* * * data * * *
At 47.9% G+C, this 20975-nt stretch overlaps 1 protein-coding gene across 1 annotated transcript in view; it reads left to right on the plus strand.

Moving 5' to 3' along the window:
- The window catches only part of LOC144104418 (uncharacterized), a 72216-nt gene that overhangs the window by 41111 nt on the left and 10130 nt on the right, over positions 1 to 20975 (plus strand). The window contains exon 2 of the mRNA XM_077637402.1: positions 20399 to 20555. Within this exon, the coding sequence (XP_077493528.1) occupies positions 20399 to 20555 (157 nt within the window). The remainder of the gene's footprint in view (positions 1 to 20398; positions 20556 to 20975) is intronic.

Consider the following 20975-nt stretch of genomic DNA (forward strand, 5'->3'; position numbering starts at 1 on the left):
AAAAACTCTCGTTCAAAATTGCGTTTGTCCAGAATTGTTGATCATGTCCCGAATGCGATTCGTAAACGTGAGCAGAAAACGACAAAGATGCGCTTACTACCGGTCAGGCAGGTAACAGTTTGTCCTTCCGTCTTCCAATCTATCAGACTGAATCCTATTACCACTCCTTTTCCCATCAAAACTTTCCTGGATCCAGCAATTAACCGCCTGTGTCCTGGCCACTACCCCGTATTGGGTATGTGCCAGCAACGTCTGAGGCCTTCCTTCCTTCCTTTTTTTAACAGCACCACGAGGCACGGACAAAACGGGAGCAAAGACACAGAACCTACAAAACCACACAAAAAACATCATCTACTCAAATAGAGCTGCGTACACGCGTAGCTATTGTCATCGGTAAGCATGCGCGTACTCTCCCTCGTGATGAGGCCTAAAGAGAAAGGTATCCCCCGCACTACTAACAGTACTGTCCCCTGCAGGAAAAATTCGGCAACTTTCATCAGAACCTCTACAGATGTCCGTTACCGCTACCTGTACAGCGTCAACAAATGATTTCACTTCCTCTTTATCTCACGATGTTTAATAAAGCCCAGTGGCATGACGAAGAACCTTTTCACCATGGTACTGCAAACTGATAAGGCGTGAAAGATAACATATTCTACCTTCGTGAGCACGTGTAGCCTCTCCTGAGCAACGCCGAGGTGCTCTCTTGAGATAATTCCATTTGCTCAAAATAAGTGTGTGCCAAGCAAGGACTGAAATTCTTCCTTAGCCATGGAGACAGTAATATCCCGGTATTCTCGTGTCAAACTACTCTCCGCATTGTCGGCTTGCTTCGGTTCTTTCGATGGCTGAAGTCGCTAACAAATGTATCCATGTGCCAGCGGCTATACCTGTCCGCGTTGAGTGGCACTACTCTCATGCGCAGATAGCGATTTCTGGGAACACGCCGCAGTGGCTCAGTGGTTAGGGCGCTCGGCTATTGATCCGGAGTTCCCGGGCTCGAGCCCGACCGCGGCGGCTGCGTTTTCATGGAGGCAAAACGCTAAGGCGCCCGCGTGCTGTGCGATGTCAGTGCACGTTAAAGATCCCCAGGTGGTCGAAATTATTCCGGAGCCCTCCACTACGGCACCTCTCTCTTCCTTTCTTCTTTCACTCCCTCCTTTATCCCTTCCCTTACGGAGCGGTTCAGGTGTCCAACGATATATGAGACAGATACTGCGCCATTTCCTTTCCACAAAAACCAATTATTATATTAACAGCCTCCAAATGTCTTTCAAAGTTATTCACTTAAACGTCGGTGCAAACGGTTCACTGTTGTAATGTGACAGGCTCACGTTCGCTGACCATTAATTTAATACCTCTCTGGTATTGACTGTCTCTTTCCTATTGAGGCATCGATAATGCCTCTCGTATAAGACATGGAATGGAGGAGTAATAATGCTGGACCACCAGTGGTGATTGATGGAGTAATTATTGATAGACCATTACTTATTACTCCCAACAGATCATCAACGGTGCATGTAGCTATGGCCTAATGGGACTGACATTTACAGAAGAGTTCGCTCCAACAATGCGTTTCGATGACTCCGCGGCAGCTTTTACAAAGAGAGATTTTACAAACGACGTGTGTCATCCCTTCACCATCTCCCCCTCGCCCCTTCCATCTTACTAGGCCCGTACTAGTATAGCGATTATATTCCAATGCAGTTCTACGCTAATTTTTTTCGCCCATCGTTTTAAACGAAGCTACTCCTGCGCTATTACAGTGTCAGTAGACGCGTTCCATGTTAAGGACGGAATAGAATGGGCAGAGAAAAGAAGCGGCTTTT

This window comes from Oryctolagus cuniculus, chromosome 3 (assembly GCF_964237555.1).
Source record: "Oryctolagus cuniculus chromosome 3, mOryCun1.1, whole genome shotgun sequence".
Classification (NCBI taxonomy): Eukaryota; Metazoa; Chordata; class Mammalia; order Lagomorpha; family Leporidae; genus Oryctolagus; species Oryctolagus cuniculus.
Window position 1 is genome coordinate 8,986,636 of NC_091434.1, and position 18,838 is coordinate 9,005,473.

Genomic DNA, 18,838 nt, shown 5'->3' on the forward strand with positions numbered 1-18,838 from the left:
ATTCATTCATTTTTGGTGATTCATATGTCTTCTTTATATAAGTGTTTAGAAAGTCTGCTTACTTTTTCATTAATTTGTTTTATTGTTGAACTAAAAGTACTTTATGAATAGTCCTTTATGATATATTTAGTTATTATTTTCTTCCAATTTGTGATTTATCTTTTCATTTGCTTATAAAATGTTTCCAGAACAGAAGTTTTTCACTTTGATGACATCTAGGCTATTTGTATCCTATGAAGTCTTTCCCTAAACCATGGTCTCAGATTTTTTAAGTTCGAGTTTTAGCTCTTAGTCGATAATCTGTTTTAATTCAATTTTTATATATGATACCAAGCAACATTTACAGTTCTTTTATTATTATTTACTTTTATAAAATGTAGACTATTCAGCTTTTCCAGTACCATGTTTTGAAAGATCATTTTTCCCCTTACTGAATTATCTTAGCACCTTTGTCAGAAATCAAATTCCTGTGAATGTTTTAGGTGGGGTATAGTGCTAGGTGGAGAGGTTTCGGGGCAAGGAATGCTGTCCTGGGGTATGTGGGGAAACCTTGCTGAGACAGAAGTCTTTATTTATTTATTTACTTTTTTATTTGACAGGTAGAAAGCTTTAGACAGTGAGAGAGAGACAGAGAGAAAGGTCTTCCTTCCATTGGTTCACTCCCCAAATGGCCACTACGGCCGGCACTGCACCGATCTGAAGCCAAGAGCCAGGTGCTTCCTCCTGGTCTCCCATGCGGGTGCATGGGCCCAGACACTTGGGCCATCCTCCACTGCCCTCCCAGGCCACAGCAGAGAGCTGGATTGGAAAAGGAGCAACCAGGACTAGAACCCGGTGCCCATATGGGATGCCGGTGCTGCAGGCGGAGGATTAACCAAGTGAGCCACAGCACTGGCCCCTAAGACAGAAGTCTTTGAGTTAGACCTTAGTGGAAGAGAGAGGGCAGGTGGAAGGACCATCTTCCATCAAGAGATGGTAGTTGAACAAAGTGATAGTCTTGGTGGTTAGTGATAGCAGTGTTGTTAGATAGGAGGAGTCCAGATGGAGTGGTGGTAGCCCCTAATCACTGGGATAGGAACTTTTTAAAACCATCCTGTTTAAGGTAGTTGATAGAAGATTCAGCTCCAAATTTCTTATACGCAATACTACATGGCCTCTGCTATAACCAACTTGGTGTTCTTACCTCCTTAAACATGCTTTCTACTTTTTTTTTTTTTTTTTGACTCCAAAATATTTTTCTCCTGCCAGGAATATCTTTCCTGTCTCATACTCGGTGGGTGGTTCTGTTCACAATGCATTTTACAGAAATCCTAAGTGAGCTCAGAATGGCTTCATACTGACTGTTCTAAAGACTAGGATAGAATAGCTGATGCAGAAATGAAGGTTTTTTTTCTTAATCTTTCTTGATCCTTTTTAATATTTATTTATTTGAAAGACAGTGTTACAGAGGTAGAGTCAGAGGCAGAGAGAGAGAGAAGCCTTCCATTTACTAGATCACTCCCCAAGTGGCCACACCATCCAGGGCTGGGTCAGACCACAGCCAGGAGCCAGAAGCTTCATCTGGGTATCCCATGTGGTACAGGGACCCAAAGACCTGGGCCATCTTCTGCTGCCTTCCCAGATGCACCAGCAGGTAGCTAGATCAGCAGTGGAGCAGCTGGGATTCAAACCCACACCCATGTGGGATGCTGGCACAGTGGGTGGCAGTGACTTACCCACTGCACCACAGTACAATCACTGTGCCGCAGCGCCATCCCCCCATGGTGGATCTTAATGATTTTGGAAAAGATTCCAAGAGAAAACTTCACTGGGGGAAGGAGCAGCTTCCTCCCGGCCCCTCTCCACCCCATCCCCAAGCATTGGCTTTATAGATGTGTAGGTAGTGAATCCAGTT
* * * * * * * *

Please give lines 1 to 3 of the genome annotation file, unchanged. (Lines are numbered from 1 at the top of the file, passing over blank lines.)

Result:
At 47.9% G+C, this 20975-nt stretch overlaps 1 protein-coding gene across 1 annotated transcript in view; it reads left to right on the plus strand.

Moving 5' to 3' along the window:
- The window catches only part of LOC144104418 (uncharacterized), a 72216-nt gene that overhangs the window by 41111 nt on the left and 10130 nt on the right, over positions 1 to 20975 (plus strand). The window contains exon 2 of the mRNA XM_077637402.1: positions 20399 to 20555. Within this exon, the coding sequence (XP_077493528.1) occupies positions 20399 to 20555 (157 nt within the window). The remainder of the gene's footprint in view (positions 1 to 20398; positions 20556 to 20975) is intronic.